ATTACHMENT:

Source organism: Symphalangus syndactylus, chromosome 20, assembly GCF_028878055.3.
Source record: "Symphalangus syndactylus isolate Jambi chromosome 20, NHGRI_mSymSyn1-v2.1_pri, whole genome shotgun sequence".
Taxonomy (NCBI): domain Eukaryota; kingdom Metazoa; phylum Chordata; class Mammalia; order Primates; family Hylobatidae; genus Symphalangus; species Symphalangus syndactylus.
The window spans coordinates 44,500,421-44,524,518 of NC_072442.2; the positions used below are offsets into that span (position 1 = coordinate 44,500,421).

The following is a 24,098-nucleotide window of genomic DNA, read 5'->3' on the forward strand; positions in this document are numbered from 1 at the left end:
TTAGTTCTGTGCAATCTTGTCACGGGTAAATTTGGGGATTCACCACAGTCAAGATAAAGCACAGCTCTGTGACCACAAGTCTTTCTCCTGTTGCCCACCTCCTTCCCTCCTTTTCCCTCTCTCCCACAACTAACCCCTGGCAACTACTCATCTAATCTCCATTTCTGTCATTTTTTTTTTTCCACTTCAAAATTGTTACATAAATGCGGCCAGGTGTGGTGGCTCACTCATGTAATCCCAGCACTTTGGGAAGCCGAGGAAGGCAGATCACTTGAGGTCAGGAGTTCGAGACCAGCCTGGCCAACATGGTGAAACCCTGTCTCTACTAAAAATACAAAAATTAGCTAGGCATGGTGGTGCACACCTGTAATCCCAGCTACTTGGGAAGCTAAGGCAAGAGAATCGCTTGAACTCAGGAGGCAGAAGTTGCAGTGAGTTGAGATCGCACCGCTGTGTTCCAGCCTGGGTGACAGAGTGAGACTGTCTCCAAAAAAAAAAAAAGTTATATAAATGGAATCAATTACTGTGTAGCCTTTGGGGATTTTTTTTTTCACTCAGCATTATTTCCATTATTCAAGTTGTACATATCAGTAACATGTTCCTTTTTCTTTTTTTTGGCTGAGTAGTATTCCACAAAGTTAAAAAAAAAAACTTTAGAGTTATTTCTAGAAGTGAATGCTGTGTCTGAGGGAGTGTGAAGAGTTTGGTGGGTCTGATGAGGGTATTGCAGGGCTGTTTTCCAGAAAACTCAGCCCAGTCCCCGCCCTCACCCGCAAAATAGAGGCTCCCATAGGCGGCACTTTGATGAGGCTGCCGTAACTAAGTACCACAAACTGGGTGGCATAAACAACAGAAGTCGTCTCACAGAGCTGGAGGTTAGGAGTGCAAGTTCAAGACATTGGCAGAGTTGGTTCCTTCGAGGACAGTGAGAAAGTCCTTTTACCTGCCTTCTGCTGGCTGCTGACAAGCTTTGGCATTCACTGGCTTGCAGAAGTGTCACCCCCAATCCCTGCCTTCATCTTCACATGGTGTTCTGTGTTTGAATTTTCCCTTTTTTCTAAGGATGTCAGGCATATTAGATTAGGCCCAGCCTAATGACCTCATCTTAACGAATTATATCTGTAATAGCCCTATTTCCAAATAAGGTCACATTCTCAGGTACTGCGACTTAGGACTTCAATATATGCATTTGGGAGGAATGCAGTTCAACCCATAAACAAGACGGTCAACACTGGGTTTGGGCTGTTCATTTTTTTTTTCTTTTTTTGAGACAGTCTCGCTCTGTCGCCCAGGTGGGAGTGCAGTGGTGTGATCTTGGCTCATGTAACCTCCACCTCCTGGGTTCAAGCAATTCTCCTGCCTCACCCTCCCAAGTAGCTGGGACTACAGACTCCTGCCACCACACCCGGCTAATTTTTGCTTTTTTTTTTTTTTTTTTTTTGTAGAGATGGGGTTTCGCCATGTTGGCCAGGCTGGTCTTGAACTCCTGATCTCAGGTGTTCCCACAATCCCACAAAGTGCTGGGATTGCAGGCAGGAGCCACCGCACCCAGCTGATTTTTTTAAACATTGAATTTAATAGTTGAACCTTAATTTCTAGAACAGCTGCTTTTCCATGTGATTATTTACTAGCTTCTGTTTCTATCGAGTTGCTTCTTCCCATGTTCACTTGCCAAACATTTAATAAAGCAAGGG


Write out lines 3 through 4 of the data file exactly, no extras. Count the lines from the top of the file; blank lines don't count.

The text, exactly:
Taxonomy (NCBI): domain Eukaryota; kingdom Metazoa; phylum Chordata; class Mammalia; order Primates; family Hylobatidae; genus Symphalangus; species Symphalangus syndactylus.
The window spans coordinates 44,500,421-44,524,518 of NC_072442.2; the positions used below are offsets into that span (position 1 = coordinate 44,500,421).